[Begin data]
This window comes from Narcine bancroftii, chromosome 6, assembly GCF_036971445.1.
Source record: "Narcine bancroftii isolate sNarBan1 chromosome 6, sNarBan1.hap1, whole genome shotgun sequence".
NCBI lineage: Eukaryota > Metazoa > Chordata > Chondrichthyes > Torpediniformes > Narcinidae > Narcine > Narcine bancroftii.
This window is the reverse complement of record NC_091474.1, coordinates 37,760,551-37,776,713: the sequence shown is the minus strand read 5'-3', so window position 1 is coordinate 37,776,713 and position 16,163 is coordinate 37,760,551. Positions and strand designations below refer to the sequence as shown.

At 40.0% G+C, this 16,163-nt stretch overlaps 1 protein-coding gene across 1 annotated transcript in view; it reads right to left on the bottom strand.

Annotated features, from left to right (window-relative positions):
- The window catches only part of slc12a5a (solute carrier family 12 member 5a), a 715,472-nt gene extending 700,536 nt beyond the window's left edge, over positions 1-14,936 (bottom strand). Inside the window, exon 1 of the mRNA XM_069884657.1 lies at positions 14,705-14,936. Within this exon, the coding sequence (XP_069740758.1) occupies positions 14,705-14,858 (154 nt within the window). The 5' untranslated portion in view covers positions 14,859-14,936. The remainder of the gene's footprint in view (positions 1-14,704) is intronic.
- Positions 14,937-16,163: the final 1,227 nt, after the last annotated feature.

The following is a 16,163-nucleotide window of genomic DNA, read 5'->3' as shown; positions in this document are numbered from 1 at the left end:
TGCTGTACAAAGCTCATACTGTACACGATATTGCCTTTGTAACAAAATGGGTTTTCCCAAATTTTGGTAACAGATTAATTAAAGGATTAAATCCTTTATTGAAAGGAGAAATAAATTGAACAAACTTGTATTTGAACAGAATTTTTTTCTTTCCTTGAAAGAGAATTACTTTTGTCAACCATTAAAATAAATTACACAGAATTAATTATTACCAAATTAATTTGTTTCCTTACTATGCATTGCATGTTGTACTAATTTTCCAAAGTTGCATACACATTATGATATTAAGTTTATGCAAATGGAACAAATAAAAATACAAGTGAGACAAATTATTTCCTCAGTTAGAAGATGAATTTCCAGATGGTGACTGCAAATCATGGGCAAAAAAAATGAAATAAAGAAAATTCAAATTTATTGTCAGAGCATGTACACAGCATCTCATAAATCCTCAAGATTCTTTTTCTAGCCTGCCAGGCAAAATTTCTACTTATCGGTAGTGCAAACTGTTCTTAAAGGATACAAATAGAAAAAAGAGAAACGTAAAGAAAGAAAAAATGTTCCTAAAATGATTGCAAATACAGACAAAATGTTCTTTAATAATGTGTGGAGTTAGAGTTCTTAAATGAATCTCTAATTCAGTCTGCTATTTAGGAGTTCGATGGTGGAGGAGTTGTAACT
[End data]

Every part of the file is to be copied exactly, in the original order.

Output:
This window comes from Narcine bancroftii, chromosome 6, assembly GCF_036971445.1.
Source record: "Narcine bancroftii isolate sNarBan1 chromosome 6, sNarBan1.hap1, whole genome shotgun sequence".
NCBI lineage: Eukaryota > Metazoa > Chordata > Chondrichthyes > Torpediniformes > Narcinidae > Narcine > Narcine bancroftii.
This window is the reverse complement of record NC_091474.1, coordinates 37,760,551-37,776,713: the sequence shown is the minus strand read 5'-3', so window position 1 is coordinate 37,776,713 and position 16,163 is coordinate 37,760,551. Positions and strand designations below refer to the sequence as shown.

At 40.0% G+C, this 16,163-nt stretch overlaps 1 protein-coding gene across 1 annotated transcript in view; it reads right to left on the bottom strand.

Annotated features, from left to right (window-relative positions):
- The window catches only part of slc12a5a (solute carrier family 12 member 5a), a 715,472-nt gene extending 700,536 nt beyond the window's left edge, over positions 1-14,936 (bottom strand). Inside the window, exon 1 of the mRNA XM_069884657.1 lies at positions 14,705-14,936. Within this exon, the coding sequence (XP_069740758.1) occupies positions 14,705-14,858 (154 nt within the window). The 5' untranslated portion in view covers positions 14,859-14,936. The remainder of the gene's footprint in view (positions 1-14,704) is intronic.
- Positions 14,937-16,163: the final 1,227 nt, after the last annotated feature.

The following is a 16,163-nucleotide window of genomic DNA, read 5'->3' as shown; positions in this document are numbered from 1 at the left end:
TGCTGTACAAAGCTCATACTGTACACGATATTGCCTTTGTAACAAAATGGGTTTTCCCAAATTTTGGTAACAGATTAATTAAAGGATTAAATCCTTTATTGAAAGGAGAAATAAATTGAACAAACTTGTATTTGAACAGAATTTTTTTCTTTCCTTGAAAGAGAATTACTTTTGTCAACCATTAAAATAAATTACACAGAATTAATTATTACCAAATTAATTTGTTTCCTTACTATGCATTGCATGTTGTACTAATTTTCCAAAGTTGCATACACATTATGATATTAAGTTTATGCAAATGGAACAAATAAAAATACAAGTGAGACAAATTATTTCCTCAGTTAGAAGATGAATTTCCAGATGGTGACTGCAAATCATGGGCAAAAAAAATGAAATAAAGAAAATTCAAATTTATTGTCAGAGCATGTACACAGCATCTCATAAATCCTCAAGATTCTTTTTCTAGCCTGCCAGGCAAAATTTCTACTTATCGGTAGTGCAAACTGTTCTTAAAGGATACAAATAGAAAAAAGAGAAACGTAAAGAAAGAAAAAATGTTCCTAAAATGATTGCAAATACAGACAAAATGTTCTTTAATAATGTGTGGAGTTAGAGTTCTTAAATGAATCTCTAATTCAGTCTGCTATTTAGGAGTTCGATGGTGGAGGAGTTGTAACT